The market reacted negatively to Mrs. Truss’s economic plans in September. UK government unveiled a mini-budget that includes tax cuts and other subsidies to counteract the sharp rising costs of home bills. However, the main question for investors was the source of this budget, which is not clear yet. Concerns about the effect on demand and inflation, while it will also mean that government will need to take on significant debt, had a strong negative effect on the market as well as the Sterling downtrend and UK stock markets fall. At the same time, with increasing market risks, US dollar safe-haven demand also increased after that. These concerns were so great that the market ignored reducing inflation to 9.9% in August from 10.1% and the 50-basis point rate hike by BoE.

The immaturity of this program was such that even IMF made a rare statement about the wisdom of such a loosening of fiscal policy given the current economic situation. This statement of the IMF caused massive volatility in financial markets. After various criticisms of this plan, new PM Liz Truss and Kwarteng consulted with the Budget of Office Responsibility. They withdrew from some parts of their plan, which was somehow welcomed by market participants. After all, still we cannot be optimistic about the UK economy and the Sterling in October. On the economic data front, for Sterling, we have many data to watch, including Labor market data (11th), GDP and Trade numbers (12th), CPI & PPI (19th), and Retail Sales on 21 October. 


Due to BoJ monetary policies, Yen was one of the weakest currencies in 2022, so far, with JPY suffering a 24-year low of 145.90 against the US dollar. This downtrend of the Yen raised concerns to the extent that the Ministry of Finance eventually intervened in the foreign exchange markets, which is for the first time since 1998. Japan spent 2.84tn yen to stem the yen’s continued plunge in value. The intervention was not much effective and USDJPY returned rapidly from 140.37. For October, we are not expecting any turn in BoJ’s plans, therefore, the spread between the central bank’s policies in Japan and other major economies still can hold pressure on Yen. Expectations for yen are 145 to 150 Japanese Yen against US dollars. On the economic data front, the calendar is not so heavy for the Yen, however, we have to watch Trade balance (11th), Industrial production (17th), Trade data (20th), Labor market data, and BoJ interest rate decisions on 28 October.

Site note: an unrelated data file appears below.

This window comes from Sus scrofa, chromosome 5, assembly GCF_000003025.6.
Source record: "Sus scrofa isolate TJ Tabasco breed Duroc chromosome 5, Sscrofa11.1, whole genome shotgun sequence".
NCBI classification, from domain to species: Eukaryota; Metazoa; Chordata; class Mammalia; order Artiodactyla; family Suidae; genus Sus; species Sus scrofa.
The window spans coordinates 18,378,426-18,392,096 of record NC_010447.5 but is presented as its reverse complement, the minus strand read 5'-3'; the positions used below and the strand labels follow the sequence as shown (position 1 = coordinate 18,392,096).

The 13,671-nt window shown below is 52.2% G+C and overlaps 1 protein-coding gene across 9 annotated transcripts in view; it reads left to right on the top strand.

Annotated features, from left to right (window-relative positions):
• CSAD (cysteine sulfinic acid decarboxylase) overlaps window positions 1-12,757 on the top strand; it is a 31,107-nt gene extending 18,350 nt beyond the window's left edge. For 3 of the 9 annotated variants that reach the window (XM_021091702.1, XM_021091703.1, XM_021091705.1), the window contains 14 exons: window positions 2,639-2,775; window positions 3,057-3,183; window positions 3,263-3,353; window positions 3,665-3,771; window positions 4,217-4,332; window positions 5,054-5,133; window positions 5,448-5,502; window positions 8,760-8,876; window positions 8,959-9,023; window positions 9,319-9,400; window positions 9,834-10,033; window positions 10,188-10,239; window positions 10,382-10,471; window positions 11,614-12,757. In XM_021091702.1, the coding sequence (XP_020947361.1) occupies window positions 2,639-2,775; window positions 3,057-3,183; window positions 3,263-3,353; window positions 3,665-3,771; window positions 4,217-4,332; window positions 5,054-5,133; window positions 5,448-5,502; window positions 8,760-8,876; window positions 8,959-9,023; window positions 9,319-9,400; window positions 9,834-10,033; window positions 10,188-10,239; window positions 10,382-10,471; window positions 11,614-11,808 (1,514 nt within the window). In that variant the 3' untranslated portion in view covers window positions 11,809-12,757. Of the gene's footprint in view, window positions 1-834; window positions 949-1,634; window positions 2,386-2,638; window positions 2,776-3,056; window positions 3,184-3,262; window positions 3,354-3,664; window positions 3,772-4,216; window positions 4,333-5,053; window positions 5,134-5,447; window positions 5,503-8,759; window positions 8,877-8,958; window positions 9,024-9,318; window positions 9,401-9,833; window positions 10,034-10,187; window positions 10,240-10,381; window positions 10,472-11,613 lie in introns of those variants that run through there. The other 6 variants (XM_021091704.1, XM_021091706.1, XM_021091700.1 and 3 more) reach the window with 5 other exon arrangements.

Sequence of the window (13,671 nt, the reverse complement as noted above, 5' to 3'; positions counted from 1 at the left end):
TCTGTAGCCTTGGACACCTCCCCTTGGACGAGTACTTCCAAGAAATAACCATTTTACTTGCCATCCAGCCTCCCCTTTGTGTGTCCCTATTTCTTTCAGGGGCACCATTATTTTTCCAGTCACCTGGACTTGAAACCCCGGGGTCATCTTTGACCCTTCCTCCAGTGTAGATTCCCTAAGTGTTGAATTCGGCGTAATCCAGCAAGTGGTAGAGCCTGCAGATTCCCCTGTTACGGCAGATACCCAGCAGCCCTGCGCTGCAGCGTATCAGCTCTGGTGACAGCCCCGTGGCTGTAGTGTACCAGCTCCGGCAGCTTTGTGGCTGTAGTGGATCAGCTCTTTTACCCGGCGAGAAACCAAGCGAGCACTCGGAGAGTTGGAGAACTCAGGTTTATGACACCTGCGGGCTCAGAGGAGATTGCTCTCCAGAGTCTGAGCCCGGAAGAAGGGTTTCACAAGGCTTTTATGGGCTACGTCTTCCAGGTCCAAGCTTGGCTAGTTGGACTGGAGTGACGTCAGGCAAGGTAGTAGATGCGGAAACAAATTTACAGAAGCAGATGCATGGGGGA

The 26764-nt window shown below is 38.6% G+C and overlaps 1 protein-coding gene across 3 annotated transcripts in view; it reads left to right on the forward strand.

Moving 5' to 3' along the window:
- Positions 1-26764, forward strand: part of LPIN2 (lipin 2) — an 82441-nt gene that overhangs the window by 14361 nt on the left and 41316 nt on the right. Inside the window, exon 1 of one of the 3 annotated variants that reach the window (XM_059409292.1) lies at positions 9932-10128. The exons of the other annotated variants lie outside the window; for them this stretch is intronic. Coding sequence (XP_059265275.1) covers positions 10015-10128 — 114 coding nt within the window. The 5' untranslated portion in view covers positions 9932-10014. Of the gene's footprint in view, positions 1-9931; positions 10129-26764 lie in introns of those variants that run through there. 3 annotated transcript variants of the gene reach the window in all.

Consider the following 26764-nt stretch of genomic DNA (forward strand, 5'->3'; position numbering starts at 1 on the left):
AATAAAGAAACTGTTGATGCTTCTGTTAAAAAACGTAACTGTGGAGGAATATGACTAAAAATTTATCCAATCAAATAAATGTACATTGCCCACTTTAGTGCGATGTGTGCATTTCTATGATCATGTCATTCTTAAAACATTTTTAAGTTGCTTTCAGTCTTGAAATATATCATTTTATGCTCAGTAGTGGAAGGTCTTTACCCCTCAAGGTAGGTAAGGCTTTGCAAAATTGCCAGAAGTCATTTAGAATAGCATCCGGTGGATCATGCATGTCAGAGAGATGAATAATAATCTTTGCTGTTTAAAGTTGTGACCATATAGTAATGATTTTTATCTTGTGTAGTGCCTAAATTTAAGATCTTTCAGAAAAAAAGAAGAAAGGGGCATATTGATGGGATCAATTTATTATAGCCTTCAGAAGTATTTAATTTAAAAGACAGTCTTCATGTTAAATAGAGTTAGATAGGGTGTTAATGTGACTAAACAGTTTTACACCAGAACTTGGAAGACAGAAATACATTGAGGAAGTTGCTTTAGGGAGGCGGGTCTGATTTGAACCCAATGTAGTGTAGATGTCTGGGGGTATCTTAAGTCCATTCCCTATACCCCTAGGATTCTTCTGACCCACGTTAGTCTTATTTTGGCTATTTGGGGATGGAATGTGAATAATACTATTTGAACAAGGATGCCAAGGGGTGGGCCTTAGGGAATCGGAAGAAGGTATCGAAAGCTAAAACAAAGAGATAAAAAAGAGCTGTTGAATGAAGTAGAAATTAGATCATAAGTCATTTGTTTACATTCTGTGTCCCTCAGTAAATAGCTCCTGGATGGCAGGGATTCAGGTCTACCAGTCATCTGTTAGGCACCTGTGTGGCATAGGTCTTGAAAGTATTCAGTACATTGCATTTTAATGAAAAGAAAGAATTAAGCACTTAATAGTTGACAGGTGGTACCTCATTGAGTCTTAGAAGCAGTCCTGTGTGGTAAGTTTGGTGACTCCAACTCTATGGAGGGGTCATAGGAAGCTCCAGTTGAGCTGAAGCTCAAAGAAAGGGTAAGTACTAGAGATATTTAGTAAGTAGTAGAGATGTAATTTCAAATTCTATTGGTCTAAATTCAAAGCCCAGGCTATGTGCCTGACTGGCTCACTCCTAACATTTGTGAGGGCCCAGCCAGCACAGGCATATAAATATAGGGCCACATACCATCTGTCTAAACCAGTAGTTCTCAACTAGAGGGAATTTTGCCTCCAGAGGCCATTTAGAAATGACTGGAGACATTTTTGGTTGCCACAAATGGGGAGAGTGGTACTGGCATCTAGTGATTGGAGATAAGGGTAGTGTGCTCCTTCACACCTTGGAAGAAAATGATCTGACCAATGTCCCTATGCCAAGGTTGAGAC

While in a general view, a gold safe haven must support it with more demand, a stronger dollar works against that. On the other hand, with increasing bond Yields, gold loses its attractiveness. Anyway, weakness in the stock markets and withdrawal of part of the funds can help the yellow metal have more demand. Depending on the currency you trade it with, it has a different chart, gold is falling against the USD, but it raises against the Japanese Yen and Euro. After all, the gold contract is priced in dollars, so as long as we have hawkish expectations from FED, I don’t think gold will be a buy, but we also have to think twice for sell. And this uncertainty is also another reason that holds back more investors. Therefore, the overall forecast is bearish for October, or better say until the next Fed meeting on November 2.